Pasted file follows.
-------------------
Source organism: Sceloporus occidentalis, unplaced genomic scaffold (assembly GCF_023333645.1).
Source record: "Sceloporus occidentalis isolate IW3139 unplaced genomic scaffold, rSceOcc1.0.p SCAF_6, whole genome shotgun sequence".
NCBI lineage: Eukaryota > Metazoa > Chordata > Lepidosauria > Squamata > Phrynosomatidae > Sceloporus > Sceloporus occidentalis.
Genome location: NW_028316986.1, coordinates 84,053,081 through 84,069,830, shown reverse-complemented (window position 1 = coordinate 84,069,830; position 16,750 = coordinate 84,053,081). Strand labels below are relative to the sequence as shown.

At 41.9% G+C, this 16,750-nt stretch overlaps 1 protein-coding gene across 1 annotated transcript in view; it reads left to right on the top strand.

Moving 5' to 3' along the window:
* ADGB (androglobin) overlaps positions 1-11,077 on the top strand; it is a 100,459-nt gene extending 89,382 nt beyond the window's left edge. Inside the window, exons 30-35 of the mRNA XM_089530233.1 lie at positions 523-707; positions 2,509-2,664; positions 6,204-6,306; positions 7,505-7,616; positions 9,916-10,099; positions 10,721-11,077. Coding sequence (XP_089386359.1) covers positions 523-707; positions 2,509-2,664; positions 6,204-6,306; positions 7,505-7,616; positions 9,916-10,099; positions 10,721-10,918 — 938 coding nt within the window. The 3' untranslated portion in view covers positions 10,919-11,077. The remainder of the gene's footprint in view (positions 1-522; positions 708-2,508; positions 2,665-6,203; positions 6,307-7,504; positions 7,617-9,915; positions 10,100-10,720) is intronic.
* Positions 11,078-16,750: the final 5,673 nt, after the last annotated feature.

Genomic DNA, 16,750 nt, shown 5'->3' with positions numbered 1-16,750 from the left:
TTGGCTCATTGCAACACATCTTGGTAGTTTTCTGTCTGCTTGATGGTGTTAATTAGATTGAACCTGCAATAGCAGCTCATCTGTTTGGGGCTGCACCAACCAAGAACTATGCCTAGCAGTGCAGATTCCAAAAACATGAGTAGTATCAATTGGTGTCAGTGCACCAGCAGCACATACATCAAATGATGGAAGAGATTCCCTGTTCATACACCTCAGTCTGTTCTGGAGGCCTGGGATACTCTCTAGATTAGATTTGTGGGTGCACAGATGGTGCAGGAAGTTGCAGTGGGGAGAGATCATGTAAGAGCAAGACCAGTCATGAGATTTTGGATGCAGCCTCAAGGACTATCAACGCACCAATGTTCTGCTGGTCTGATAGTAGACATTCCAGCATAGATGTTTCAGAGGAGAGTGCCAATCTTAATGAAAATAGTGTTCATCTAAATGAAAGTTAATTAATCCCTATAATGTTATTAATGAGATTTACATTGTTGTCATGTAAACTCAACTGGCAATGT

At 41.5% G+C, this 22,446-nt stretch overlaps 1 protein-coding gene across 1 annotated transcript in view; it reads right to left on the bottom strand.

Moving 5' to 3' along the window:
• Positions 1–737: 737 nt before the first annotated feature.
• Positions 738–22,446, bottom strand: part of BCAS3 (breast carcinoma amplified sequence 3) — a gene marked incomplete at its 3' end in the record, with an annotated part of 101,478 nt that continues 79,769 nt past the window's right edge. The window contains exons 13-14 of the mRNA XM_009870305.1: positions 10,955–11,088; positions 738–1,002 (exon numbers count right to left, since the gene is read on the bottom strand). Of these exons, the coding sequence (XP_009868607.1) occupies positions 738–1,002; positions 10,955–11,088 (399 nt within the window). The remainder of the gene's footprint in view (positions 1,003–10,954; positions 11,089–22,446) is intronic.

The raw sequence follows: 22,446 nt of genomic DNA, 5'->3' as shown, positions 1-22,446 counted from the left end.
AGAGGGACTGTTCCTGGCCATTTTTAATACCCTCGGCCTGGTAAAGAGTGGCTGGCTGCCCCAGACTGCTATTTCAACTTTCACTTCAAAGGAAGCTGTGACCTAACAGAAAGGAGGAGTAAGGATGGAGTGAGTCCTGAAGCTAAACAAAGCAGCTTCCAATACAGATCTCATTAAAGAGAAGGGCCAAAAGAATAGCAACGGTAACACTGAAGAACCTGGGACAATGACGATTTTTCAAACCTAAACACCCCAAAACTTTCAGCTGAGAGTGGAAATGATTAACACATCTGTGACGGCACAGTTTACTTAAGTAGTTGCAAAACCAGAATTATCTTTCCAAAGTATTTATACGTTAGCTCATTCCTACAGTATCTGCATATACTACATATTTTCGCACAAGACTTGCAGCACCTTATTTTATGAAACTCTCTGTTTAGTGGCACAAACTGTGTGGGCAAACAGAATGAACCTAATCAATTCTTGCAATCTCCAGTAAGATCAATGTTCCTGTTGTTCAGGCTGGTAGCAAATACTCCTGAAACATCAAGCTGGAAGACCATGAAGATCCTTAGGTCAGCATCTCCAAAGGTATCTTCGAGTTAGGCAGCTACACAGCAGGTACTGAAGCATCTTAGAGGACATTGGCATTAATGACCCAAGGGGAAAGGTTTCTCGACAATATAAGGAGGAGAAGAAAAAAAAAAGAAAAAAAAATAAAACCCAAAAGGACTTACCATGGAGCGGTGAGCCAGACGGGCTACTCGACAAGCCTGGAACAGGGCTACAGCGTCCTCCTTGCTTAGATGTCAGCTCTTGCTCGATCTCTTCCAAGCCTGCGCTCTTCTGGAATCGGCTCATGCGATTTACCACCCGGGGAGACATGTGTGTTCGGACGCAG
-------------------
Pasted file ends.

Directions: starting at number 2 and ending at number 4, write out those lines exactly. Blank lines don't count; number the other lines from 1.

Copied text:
Source record: "Sceloporus occidentalis isolate IW3139 unplaced genomic scaffold, rSceOcc1.0.p SCAF_6, whole genome shotgun sequence".
NCBI lineage: Eukaryota > Metazoa > Chordata > Lepidosauria > Squamata > Phrynosomatidae > Sceloporus > Sceloporus occidentalis.
Genome location: NW_028316986.1, coordinates 84,053,081 through 84,069,830, shown reverse-complemented (window position 1 = coordinate 84,069,830; position 16,750 = coordinate 84,053,081). Strand labels below are relative to the sequence as shown.